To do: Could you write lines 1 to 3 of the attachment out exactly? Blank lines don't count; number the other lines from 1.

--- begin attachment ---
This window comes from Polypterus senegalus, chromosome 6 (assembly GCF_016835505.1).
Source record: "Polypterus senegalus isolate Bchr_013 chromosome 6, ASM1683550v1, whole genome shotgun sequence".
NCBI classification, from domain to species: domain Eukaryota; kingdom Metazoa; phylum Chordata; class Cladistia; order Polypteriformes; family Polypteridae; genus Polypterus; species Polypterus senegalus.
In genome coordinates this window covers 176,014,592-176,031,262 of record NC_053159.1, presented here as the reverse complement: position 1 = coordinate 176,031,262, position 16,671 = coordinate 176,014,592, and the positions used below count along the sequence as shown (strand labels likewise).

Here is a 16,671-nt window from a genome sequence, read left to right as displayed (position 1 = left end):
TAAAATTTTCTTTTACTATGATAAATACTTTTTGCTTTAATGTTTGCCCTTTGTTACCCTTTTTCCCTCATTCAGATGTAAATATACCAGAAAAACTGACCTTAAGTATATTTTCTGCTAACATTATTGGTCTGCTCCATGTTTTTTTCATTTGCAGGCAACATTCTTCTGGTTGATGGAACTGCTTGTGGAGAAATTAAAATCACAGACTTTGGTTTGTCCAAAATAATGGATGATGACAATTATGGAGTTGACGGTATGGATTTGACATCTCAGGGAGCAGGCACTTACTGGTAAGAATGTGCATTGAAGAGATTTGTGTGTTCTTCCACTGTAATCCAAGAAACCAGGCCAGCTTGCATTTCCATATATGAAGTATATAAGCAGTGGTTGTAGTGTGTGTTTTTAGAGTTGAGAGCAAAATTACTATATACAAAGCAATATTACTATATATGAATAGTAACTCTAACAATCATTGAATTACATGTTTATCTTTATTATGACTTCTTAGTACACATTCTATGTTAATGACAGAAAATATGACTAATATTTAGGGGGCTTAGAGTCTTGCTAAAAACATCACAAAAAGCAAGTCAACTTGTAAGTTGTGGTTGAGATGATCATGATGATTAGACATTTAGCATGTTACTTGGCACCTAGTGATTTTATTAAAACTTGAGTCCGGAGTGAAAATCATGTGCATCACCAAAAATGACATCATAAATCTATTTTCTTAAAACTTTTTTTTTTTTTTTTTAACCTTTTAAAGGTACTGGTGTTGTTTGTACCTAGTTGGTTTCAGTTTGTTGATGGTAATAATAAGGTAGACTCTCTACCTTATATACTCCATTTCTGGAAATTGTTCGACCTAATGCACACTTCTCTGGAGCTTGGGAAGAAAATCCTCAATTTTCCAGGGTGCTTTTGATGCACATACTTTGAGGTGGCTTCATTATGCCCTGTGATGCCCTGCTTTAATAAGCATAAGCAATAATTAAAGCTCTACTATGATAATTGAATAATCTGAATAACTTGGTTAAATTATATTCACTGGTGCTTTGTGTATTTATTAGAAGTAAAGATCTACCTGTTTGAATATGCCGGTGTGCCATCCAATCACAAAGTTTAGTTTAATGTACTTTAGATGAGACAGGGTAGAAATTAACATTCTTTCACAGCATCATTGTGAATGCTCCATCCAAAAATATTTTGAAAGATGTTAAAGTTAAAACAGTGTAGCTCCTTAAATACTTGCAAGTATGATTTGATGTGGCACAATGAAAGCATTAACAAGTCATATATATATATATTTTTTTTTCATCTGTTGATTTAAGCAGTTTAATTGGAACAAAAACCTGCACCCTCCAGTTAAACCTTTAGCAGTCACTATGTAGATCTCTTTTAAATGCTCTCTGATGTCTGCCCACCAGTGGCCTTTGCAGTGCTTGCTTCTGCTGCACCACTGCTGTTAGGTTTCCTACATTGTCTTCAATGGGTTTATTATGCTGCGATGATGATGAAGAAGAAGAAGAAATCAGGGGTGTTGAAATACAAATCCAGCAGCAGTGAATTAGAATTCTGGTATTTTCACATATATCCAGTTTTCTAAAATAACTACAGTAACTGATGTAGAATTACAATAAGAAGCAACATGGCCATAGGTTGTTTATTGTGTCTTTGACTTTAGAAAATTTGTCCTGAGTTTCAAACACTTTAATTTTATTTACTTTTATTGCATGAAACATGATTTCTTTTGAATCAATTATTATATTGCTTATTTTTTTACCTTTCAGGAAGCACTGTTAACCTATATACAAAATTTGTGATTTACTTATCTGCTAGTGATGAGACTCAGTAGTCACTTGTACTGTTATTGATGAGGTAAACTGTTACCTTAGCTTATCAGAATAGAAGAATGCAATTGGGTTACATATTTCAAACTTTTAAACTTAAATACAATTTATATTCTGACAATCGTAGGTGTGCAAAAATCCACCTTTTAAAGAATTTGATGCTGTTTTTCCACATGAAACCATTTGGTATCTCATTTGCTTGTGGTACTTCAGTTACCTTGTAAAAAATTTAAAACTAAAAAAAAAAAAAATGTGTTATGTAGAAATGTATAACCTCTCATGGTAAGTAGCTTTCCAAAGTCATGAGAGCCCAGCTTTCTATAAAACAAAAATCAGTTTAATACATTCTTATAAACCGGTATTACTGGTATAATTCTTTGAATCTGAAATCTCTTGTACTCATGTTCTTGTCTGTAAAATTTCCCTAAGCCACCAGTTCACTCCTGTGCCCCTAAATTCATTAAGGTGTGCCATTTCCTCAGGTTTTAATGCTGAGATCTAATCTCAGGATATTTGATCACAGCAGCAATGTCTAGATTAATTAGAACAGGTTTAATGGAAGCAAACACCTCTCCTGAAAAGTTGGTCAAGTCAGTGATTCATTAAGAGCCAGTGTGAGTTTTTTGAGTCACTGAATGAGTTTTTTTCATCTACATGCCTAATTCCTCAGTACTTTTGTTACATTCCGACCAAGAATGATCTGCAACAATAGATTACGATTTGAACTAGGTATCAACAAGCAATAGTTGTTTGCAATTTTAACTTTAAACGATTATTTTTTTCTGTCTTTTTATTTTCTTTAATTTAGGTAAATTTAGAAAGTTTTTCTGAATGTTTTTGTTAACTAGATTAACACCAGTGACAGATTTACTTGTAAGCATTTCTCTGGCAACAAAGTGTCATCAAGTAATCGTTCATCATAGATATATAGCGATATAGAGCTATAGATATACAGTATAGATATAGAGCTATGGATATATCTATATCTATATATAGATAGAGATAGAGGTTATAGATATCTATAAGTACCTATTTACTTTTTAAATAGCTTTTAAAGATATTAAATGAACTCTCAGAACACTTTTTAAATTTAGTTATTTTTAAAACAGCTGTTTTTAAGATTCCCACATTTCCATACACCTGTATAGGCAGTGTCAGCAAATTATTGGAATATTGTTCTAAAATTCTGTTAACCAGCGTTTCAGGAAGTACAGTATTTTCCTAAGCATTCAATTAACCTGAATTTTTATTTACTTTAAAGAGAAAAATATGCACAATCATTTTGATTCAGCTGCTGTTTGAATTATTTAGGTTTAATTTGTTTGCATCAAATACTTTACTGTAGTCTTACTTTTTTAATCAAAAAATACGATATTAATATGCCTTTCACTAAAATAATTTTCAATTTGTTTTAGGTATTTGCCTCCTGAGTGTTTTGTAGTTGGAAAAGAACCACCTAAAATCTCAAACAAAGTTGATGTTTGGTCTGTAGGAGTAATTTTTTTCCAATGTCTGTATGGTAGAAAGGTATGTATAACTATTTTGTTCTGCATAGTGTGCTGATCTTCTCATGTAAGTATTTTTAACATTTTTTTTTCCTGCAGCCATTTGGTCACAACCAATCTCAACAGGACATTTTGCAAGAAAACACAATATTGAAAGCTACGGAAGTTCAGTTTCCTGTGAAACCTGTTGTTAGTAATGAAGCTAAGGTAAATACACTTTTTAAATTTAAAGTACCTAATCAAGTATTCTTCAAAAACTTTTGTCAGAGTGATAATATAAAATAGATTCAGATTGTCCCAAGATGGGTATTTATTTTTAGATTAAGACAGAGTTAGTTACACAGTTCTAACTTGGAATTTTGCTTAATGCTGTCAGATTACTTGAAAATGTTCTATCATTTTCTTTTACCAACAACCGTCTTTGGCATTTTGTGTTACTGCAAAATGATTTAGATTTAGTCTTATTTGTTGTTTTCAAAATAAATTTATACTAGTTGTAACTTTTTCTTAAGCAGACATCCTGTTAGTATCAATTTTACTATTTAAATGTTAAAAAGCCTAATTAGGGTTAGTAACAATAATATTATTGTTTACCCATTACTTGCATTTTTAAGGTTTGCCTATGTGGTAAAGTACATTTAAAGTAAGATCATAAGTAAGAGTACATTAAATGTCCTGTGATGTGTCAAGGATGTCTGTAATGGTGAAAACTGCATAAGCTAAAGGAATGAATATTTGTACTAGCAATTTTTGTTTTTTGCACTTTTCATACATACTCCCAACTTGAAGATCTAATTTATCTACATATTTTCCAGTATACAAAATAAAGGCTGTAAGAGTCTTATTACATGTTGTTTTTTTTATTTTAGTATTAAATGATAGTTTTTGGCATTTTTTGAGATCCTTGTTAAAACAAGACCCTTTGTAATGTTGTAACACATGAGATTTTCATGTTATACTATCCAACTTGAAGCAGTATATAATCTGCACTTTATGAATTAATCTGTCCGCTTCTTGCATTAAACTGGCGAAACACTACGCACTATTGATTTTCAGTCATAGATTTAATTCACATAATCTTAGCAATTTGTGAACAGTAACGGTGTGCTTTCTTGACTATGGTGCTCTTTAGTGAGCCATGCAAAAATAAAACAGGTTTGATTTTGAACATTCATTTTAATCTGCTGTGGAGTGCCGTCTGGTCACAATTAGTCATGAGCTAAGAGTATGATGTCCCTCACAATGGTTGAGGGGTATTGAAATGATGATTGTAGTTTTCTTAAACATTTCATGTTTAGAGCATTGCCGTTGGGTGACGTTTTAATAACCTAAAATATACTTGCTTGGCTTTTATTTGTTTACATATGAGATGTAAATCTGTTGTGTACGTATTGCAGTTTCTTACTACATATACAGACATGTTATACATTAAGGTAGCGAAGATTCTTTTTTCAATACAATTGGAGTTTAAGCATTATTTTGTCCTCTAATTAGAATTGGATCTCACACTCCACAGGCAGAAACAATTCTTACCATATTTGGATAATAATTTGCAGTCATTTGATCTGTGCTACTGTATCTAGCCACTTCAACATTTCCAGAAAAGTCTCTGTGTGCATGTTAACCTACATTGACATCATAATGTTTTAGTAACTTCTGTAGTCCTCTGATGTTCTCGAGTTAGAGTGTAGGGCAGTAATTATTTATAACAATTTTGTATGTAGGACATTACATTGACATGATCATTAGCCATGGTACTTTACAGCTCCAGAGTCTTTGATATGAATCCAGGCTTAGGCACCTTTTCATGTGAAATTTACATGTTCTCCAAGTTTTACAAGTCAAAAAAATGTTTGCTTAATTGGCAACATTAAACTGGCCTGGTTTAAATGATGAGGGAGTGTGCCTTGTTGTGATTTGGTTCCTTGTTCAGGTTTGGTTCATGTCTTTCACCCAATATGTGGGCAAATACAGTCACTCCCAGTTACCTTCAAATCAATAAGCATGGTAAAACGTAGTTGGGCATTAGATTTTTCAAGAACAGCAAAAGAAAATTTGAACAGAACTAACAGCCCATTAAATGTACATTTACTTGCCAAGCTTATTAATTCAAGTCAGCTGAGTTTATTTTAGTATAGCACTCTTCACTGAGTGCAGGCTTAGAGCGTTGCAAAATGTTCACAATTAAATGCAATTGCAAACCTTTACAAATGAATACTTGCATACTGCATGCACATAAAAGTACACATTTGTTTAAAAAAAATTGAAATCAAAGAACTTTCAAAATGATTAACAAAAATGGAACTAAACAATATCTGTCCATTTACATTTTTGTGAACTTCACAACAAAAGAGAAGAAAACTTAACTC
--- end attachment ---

This window comes from Polypterus senegalus, chromosome 6 (assembly GCF_016835505.1).
Source record: "Polypterus senegalus isolate Bchr_013 chromosome 6, ASM1683550v1, whole genome shotgun sequence".
NCBI classification, from domain to species: domain Eukaryota; kingdom Metazoa; phylum Chordata; class Cladistia; order Polypteriformes; family Polypteridae; genus Polypterus; species Polypterus senegalus.